Author information: 1Institute of Laboratory Animal Sciences, Chinese Academy of Medical Sciences (CAMS) and Comparative Medicine Center, Peking Union Medical College (PUMC); Key Laboratory of Human Disease Comparative Medicine, Ministry of Health, Beijing, China. 2State Key Laboratory for Emerging Infectious Diseases, Department of Microbiology and the Research Centre of Infection and Immunology, The University of Hong Kong, 21 Sassoon Road, Pokfulam, Hong Kong, SAR, China. 3Medigen, 8420 Gas House Pike Suite S, Frederick, MD 21701, USA. 4Institute of Laboratory Animal Sciences, Chinese Academy of Medical Sciences (CAMS) and Comparative Medicine Center, Peking Union Medical College (PUMC); Key Laboratory of Human Disease Comparative Medicine, Ministry of Health, Beijing, China. Electronic address:



The continuous and sporadic human transmission of highly pathogenic avian H5N1 and H7N9 influenza viruses illustrates the urgent need for efficacious vaccines. However, all tested vaccines for the H5N1 and H7N9 viruses appear to be poorly immunogenic in mammals. In this study, a series of vaccines was produced using reverse genetic techniques that possess HA and NA genes from the H5N1 virus in the genetic background of the high-yield strain A/PR/8/34 (H1N1). Meanwhile, a group of H7N9 VLP vaccines that contain HA from H7N9 and NA and M1 from A/PR/8/34 (H1N1) was also produced. The HA amino acids of both the H5N1 and H7N9 vaccines differed at residues 226 and 228, both of which are critical for receptor specificity for an avian or mammalian host. Mice received two doses (3μg of HA each) of each vaccine and were challenged with lethal doses of wild type H5N1 or H7N9 viruses. The results showed that a recombinant H5N1 vaccine in which the HA amino acid G228 (avian specificity) was converted to S228 (mammalian specificity) resulted in higher HI titers, a lower viral titer in the lungs, and 100% protection in mice. However, a H7N9 VLP vaccine that contains L226 (mammalian specificity) and G228 (avian specificity) in HA showed better immunogenicity and protection efficacy in mice than VLP containing HA with either L226+S228 or Q226+S228. This observation indicated that specific HA residues could enhance a vaccine’s protection efficacy and HA glycoproteins with both avian-type and human-type receptor specificities may produce better pandemic influenza vaccines for humans.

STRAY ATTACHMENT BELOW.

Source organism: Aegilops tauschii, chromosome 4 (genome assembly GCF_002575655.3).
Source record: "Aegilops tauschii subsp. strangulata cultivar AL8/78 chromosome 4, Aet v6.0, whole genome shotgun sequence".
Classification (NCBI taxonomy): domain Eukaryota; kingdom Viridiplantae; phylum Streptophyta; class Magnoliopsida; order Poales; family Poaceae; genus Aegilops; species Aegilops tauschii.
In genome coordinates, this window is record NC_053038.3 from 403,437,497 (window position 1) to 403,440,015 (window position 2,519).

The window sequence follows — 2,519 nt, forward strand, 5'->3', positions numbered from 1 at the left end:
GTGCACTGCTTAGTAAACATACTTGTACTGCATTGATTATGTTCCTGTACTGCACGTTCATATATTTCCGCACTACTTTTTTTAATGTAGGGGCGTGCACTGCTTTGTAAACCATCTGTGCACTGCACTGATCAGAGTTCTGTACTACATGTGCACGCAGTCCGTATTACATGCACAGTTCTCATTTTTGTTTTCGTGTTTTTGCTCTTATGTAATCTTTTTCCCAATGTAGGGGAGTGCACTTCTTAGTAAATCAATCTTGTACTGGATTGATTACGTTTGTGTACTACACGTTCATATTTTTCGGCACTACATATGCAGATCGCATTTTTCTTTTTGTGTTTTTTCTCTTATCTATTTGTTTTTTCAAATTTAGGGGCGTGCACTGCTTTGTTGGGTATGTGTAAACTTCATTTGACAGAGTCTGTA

Copyright © 2016 Elsevier Ltd. All rights reserved.

KEYWORDS: Animal model; Influenza; Receptor specificity; Reverse genetics; Vaccine

PMID: 27083426 [PubMed – as supplied by publisher]

Keywords: Research; Abstracts; H5N1; H7N9; Avian Influenza; Vaccines.


#Case centered #analysis of #Optic #Neuritis following #vaccines (Clin Infect Dis., abstract)

[Source: Clinical Infectious Diseases Journal, full page: (LINK). Abstract, edited.]

Case centered analysis of Optic Neuritis following vaccines